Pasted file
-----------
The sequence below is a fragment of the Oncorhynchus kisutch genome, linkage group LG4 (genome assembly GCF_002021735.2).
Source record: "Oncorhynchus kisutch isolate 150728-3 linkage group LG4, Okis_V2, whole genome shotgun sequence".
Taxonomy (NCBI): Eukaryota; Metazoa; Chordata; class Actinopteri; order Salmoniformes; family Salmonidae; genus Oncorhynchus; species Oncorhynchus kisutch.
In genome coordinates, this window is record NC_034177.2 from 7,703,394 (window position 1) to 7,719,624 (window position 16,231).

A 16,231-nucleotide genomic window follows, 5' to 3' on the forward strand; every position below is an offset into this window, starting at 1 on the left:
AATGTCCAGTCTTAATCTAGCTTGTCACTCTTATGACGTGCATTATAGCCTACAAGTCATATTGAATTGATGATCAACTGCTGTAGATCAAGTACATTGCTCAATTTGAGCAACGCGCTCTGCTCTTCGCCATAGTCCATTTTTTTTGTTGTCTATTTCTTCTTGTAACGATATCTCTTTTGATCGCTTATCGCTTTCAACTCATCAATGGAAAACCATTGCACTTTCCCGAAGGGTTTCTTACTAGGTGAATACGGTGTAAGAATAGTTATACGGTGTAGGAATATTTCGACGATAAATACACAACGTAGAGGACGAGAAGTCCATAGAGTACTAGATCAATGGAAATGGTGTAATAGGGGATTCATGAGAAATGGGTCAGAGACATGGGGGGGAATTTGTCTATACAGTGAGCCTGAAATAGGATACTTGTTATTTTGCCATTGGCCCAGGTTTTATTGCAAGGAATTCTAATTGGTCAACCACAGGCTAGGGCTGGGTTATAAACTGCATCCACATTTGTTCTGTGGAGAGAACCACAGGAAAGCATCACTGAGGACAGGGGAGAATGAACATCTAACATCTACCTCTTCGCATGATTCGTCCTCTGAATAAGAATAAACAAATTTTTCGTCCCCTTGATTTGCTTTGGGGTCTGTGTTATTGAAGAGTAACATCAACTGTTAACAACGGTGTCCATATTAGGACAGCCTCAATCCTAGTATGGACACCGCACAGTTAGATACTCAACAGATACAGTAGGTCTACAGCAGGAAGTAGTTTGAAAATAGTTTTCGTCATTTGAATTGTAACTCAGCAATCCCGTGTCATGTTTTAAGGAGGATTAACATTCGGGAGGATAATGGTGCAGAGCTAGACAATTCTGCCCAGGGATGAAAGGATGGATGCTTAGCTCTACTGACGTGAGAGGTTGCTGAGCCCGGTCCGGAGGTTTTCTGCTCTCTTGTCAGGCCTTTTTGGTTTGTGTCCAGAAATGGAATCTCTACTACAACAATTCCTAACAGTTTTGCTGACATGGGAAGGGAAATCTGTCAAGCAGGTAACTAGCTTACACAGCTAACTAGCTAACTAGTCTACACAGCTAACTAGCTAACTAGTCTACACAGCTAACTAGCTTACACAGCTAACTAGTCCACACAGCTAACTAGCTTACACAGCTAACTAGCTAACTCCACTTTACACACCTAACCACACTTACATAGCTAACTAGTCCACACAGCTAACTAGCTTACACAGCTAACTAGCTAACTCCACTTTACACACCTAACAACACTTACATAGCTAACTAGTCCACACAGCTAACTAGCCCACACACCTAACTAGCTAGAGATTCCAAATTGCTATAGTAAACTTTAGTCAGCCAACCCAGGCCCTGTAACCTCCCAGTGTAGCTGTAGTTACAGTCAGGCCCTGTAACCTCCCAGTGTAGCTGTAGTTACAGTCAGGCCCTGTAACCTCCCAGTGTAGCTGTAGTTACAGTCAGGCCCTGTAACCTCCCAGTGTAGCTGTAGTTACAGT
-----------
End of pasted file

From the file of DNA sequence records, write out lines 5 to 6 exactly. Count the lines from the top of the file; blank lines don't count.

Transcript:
A 16,231-nucleotide genomic window follows, 5' to 3' on the forward strand; every position below is an offset into this window, starting at 1 on the left:
AATGTCCAGTCTTAATCTAGCTTGTCACTCTTATGACGTGCATTATAGCCTACAAGTCATATTGAATTGATGATCAACTGCTGTAGATCAAGTACATTGCTCAATTTGAGCAACGCGCTCTGCTCTTCGCCATAGTCCATTTTTTTTGTTGTCTATTTCTTCTTGTAACGATATCTCTTTTGATCGCTTATCGCTTTCAACTCATCAATGGAAAACCATTGCACTTTCCCGAAGGGTTTCTTACTAGGTGAATACGGTGTAAGAATAGTTATACGGTGTAGGAATATTTCGACGATAAATACACAACGTAGAGGACGAGAAGTCCATAGAGTACTAGATCAATGGAAATGGTGTAATAGGGGATTCATGAGAAATGGGTCAGAGACATGGGGGGGAATTTGTCTATACAGTGAGCCTGAAATAGGATACTTGTTATTTTGCCATTGGCCCAGGTTTTATTGCAAGGAATTCTAATTGGTCAACCACAGGCTAGGGCTGGGTTATAAACTGCATCCACATTTGTTCTGTGGAGAGAACCACAGGAAAGCATCACTGAGGACAGGGGAGAATGAACATCTAACATCTACCTCTTCGCATGATTCGTCCTCTGAATAAGAATAAACAAATTTTTCGTCCCCTTGATTTGCTTTGGGGTCTGTGTTATTGAAGAGTAACATCAACTGTTAACAACGGTGTCCATATTAGGACAGCCTCAATCCTAGTATGGACACCGCACAGTTAGATACTCAACAGATACAGTAGGTCTACAGCAGGAAGTAGTTTGAAAATAGTTTTCGTCATTTGAATTGTAACTCAGCAATCCCGTGTCATGTTTTAAGGAGGATTAACATTCGGGAGGATAATGGTGCAGAGCTAGACAATTCTGCCCAGGGATGAAAGGATGGATGCTTAGCTCTACTGACGTGAGAGGTTGCTGAGCCCGGTCCGGAGGTTTTCTGCTCTCTTGTCAGGCCTTTTTGGTTTGTGTCCAGAAATGGAATCTCTACTACAACAATTCCTAACAGTTTTGCTGACATGGGAAGGGAAATCTGTCAAGCAGGTAACTAGCTTACACAGCTAACTAGCTAACTAGTCTACACAGCTAACTAGCTAACTAGTCTACACAGCTAACTAGCTTACACAGCTAACTAGTCCACACAGCTAACTAGCTTACACAGCTAACTAGCTAACTCCACTTTACACACCTAACCACACTTACATAGCTAACTAGTCCACACAGCTAACTAGCTTACACAGCTAACTAGCTAACTCCACTTTACACACCTAACAACACTTACATAGCTAACTAGTCCACACAGCTAACTAGCCCACACACCTAACTAGCTAGAGATTCCAAATTGCTATAGTAAACTTTAGTCAGCCAACCCAGGCCCTGTAACCTCCCAGTGTAGCTGTAGTTACAGTCAGGCCCTGTAACCTCCCAGTGTAGCTGTAGTTACAGTCAGGCCCTGTAACCTCCCAGTGTAGCTGTAGTTACAGTCAGGCCCTGTAACCTCCCAGTGTAGCTGTAGTTACAGT